Ragworts are another potentially confusing group of plants, but thankfully, much easier than those above. I didn't find any Common Ragwort, but there were plenty of flowering plants of the two (alien) species below. They were most numerous along the road verges.

Narrow-leaved Ragwort                                                                                 Oxford Ragwort
    Senecio inaequidens                                                                                       Senecio squalidus


Another common plant found everywhere is Groundsel and here was no exception.

Senecio vulgaris


Hedge Mustard was common along the new road verge, it's long spindly but stiff branches and flattened seed pods distinctive.

Sisymbrium officinale




Along the sea wall, but away from the salt tides, were numerous patches of Common Chickweed, a very common plant in towns, gardens and fields. At standing up level I couldn't spot any flowers, so when I found a big clump, I got down low and found just 2 flowers out. Again, they are quite small flowers with tiny petals, so you need good eyes, or get down low to look if not (like me).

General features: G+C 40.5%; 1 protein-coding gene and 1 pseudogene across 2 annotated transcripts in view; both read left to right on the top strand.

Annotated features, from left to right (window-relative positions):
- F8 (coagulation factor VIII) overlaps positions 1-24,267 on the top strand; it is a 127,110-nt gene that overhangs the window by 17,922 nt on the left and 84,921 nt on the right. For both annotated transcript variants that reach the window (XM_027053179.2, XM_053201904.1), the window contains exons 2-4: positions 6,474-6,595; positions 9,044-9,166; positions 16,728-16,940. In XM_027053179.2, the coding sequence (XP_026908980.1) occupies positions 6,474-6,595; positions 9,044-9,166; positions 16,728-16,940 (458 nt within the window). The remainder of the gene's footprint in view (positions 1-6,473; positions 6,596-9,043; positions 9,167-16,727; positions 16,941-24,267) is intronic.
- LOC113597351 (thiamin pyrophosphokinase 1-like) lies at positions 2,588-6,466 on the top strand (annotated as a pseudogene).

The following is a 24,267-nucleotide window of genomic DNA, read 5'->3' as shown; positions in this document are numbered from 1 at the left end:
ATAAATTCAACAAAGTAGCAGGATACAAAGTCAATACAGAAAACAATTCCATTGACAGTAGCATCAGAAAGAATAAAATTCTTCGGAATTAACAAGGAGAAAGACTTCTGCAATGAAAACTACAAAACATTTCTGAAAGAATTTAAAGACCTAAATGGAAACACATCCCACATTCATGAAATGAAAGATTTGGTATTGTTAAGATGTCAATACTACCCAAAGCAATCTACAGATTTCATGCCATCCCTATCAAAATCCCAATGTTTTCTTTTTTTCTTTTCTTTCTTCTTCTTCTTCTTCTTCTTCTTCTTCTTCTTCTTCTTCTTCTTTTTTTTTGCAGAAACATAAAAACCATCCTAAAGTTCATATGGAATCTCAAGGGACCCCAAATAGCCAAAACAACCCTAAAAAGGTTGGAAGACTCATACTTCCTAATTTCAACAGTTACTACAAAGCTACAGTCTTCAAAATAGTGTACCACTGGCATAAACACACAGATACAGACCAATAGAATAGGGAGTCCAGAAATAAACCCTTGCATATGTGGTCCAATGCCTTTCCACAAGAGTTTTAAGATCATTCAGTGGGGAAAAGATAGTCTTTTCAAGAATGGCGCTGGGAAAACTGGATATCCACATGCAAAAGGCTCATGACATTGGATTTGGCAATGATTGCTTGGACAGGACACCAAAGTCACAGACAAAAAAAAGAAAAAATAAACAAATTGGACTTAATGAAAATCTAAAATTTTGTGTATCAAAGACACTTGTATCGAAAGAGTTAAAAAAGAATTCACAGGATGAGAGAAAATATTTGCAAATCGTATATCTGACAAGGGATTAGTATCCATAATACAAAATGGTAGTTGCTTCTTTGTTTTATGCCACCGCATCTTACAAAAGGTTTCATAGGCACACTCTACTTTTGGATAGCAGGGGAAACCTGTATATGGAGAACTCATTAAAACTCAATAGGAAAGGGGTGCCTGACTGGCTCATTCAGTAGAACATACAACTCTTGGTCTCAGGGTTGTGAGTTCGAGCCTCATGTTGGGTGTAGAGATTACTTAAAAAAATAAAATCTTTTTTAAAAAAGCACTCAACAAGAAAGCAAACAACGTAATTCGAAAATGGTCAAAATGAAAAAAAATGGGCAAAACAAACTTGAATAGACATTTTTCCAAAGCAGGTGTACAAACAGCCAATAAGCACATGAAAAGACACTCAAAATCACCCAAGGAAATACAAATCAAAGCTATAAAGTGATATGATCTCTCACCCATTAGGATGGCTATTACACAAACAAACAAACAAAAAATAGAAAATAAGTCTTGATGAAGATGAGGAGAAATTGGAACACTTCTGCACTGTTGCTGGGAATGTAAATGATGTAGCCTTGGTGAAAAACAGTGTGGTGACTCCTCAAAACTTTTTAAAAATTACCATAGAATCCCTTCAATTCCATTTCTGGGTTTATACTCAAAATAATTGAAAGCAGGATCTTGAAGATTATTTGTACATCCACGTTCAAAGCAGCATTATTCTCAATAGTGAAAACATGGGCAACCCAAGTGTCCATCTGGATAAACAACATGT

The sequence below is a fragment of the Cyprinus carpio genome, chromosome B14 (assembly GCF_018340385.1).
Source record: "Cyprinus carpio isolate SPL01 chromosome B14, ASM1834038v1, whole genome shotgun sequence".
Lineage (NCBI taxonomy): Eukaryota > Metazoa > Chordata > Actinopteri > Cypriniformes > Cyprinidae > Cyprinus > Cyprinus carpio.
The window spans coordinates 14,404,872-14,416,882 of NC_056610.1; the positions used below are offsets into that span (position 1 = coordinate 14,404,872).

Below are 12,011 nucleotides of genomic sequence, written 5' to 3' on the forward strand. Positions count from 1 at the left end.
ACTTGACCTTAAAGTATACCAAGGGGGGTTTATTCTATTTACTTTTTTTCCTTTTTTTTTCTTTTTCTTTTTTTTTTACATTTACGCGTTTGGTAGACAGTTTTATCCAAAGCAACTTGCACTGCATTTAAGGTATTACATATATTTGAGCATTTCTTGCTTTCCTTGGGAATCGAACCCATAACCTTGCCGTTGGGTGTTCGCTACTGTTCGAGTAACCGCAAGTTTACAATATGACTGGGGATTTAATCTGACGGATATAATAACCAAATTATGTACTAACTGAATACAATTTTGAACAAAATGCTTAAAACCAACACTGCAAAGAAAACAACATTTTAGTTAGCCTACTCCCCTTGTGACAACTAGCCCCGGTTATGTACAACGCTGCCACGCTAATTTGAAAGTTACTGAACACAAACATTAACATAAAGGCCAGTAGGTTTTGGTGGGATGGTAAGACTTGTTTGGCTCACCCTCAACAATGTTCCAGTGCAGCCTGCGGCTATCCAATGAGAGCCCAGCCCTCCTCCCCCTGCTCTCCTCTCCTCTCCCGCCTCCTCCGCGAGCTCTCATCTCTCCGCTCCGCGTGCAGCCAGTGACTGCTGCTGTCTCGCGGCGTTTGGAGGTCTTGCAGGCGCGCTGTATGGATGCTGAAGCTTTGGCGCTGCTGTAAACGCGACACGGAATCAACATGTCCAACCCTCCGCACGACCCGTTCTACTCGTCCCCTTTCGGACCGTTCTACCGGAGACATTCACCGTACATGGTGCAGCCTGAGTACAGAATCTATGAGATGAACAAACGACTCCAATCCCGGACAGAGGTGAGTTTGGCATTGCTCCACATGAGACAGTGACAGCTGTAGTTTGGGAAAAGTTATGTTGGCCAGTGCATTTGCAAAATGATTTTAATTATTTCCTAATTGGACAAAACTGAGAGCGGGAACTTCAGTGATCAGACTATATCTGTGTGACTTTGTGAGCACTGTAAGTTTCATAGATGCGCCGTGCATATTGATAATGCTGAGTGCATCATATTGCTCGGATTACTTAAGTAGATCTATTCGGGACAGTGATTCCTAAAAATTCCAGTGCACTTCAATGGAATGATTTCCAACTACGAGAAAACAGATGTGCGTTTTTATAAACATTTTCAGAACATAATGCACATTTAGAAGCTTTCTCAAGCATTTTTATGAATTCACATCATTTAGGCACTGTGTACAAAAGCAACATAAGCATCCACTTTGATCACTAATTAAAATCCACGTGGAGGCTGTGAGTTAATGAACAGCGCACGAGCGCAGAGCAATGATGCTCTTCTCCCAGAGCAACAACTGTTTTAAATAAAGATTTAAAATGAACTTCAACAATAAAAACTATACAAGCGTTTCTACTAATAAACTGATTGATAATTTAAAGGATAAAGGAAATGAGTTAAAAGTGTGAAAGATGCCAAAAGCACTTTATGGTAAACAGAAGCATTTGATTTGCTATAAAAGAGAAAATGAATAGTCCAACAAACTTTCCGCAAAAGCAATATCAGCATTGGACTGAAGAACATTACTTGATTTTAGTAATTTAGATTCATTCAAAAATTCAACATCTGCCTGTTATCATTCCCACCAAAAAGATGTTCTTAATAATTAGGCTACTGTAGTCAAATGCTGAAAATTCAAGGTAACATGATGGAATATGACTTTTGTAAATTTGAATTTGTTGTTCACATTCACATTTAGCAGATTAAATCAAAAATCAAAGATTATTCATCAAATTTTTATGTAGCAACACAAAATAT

Stellaria media




 Scentless Mayweeds were numerous along the road verges, typical colonisers of new habitats and arable fields.

Tripleurospermum inodorum


My final find of the day was a Common Field Speedwell, which unfortunately look very similar to the Green Field Speedwell. However, the seeds are different and I was fortunate enough to find not only the seeds but some flowering as well. The petals were not fully open due to the rain.

Veronica persica


I think that tallies to 20 species in just 2 hours of searching. It's a good, fun excuse (if any were needed) to search for wildlife in our countryside in the depths of Winter. So why not get the family together and give it a go, there's still a few days left to do so.

A Happy New Year to All.
Dave
@Barbus59

Sunday, 23 October 2016

Autumn Arable Wildflowers, Longfield, Kent. 20/09/2016

There is a large arable field just North of Longfield that has been left fallow for well over a year. I thought it might have some interesting arable plants now so I had a quick visit to see what I could find. Apart from being a nice open space, it doesn't look much does it. However, when the farmer leaves it a while before spraying, the seed bank in the soil comes to life. Longfield can be seen to the left of the photo.